The opinions expressed in this article are the writer’s own and do not reflect the views of Her Campus.
Unless you’ve been living under a rock for the past few weeks, you’ve probably seen someone talking about Squid Game, the Netflix Korean thriller drama that has taken the world by storm. The show follows 456 cash-strapped people who receive a mysterious invitation to play a set of children’s games, and the winner walks away with 45.6 billion won, the South Korean currency. However, the twist is that losing any of the games means instant death. Squid Game is currently on track to become Netflix’s biggest show ever .
As someone who has an unhealthily short attention span and rarely watches television, I almost never give into hype when it comes to popular TV shows. I have not seen Stranger Things, The Queen’s Gambit, You, The Witcher, or Bridgerton. And although I listen to Korean artists and have seen the movie Parasite, I’ve never watched a K-drama before either. But something about the juxtaposition of schoolyard games and murder had me running to Netflix to binge the entire series before I could get majorly spoiled. And now that I’ve seen the show, I can safely say that Squid Game absolutely deserves to be #1 in 90 countries.
While the high stakes of the plot will definitely keep the viewer fully invested enough to immediately hit play on the next episode, what truly captivated me are the various players that we meet in the game. The main character of the show is Gi-hun, a middle-aged divorced and indebted man with a daughter who he’s struggling to financially support. Gi-hun is not a perfect hero and he makes a few morally questionable decisions, but I was still able to root for him because his actions were understandable given his circumstances. A standout character to me is Jun-ho, a police officer who sneaks into the games and disguises himself as one of the masked workers in order to find his missing brother. His wit and willingness to do whatever it takes to expose the game hosts, including killing other workers, kept me invested in his subplot for the entirety of the show. There are also players who I disliked, but their characters were never cartoonish or two-dimensional; rather, their despicable actions were what humanized them.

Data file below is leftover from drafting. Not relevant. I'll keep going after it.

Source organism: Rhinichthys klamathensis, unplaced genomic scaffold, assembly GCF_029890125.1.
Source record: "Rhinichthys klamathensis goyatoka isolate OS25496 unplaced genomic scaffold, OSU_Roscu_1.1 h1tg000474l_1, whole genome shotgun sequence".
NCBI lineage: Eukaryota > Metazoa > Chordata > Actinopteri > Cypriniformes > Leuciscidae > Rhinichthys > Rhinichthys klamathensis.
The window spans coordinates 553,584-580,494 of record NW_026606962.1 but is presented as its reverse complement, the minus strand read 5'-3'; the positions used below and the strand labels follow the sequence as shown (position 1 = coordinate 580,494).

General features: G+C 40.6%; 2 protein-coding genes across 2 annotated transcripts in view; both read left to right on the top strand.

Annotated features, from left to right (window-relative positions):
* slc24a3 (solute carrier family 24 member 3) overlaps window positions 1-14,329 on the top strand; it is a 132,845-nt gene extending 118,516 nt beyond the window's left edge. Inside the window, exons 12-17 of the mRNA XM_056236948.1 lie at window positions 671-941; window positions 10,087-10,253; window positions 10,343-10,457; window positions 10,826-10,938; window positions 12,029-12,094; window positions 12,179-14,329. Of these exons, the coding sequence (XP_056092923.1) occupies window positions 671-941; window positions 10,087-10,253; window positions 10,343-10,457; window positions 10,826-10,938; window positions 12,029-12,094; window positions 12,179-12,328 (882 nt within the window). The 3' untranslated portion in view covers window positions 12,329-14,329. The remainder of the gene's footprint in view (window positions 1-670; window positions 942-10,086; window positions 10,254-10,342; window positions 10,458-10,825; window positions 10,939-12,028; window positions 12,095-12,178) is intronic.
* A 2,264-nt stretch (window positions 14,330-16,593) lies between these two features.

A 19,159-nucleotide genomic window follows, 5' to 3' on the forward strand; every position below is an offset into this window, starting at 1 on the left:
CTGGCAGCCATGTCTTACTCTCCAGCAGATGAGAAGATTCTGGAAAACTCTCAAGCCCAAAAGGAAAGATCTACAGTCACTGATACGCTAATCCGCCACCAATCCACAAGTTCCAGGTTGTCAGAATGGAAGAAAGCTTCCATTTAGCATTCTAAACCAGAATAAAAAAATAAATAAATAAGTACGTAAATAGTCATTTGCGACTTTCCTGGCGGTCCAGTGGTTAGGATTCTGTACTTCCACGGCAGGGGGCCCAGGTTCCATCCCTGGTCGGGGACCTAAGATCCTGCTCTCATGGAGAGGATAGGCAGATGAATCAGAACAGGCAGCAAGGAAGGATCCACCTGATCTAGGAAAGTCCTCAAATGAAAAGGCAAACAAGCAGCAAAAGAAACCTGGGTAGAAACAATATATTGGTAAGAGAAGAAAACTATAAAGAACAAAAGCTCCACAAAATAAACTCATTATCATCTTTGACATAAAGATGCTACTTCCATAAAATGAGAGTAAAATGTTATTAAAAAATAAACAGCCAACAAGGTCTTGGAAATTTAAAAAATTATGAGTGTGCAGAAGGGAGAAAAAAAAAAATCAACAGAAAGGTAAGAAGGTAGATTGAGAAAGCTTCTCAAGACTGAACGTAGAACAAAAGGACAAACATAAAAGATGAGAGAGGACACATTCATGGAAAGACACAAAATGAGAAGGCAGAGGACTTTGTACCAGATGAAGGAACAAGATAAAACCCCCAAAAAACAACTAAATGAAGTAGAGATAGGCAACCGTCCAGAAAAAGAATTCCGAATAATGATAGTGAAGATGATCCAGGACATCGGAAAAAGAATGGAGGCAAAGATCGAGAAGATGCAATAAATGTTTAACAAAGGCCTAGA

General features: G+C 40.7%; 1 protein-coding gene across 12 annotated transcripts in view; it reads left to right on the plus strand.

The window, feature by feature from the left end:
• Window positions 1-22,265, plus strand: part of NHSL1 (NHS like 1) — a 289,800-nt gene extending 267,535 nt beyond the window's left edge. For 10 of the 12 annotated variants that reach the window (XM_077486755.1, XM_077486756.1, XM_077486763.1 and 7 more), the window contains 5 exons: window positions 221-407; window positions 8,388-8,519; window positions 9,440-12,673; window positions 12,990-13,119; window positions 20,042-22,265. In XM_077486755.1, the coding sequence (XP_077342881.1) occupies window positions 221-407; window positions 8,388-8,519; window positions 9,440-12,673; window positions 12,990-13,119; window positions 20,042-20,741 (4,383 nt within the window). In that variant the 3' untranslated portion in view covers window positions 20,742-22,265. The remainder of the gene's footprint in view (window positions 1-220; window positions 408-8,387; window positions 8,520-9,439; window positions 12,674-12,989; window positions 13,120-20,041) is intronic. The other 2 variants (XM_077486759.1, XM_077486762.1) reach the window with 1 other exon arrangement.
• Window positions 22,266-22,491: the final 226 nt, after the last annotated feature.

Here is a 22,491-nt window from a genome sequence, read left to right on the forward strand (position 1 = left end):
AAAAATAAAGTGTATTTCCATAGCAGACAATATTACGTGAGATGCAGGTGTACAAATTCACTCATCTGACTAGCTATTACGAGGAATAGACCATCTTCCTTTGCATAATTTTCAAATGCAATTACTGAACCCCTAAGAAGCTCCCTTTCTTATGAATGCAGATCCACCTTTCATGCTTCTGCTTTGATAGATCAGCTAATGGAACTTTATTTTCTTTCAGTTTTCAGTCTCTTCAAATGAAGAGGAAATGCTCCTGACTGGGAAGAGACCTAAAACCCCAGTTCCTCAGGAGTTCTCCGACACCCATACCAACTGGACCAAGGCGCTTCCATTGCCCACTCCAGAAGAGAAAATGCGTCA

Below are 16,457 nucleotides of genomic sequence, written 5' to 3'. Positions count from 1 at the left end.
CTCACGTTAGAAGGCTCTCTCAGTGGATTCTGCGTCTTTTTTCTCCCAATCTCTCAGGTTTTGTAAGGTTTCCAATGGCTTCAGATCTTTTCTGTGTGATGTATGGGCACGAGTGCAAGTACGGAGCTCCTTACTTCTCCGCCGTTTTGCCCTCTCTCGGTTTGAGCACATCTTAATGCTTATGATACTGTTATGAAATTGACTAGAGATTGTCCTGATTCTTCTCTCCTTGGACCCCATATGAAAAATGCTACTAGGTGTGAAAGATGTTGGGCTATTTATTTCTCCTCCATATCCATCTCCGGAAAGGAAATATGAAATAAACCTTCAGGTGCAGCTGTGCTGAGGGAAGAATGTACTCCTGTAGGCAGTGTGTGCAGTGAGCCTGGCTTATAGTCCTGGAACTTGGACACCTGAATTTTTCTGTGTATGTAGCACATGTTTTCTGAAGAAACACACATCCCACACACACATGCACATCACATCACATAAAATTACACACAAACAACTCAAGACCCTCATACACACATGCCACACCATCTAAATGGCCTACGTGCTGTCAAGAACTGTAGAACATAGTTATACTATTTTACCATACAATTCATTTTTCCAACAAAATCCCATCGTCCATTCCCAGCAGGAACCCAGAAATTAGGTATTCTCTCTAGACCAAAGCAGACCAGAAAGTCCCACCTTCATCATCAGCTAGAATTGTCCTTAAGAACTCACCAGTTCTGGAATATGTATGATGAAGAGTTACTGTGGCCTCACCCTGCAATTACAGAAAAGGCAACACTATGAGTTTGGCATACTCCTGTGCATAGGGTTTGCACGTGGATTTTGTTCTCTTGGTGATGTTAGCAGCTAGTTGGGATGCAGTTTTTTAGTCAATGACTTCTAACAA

At the core of Squid Game is a critique of class divides and capitalism. Although this theme becomes a bit heavy handed at times, the plot and characters are intriguing and complex enough that it didn’t bother me. The ending leaves room for a second season, and I am very excited to see what could possibly happen next. If you still haven’t given in to the hype train yet, I would highly recommend jumping aboard now. That way, you can finally understand why the end of episode 6 had me (and everyone else) sobbing.
Note: The show is very violent and graphic, so please check content warnings if this is something that may bother you!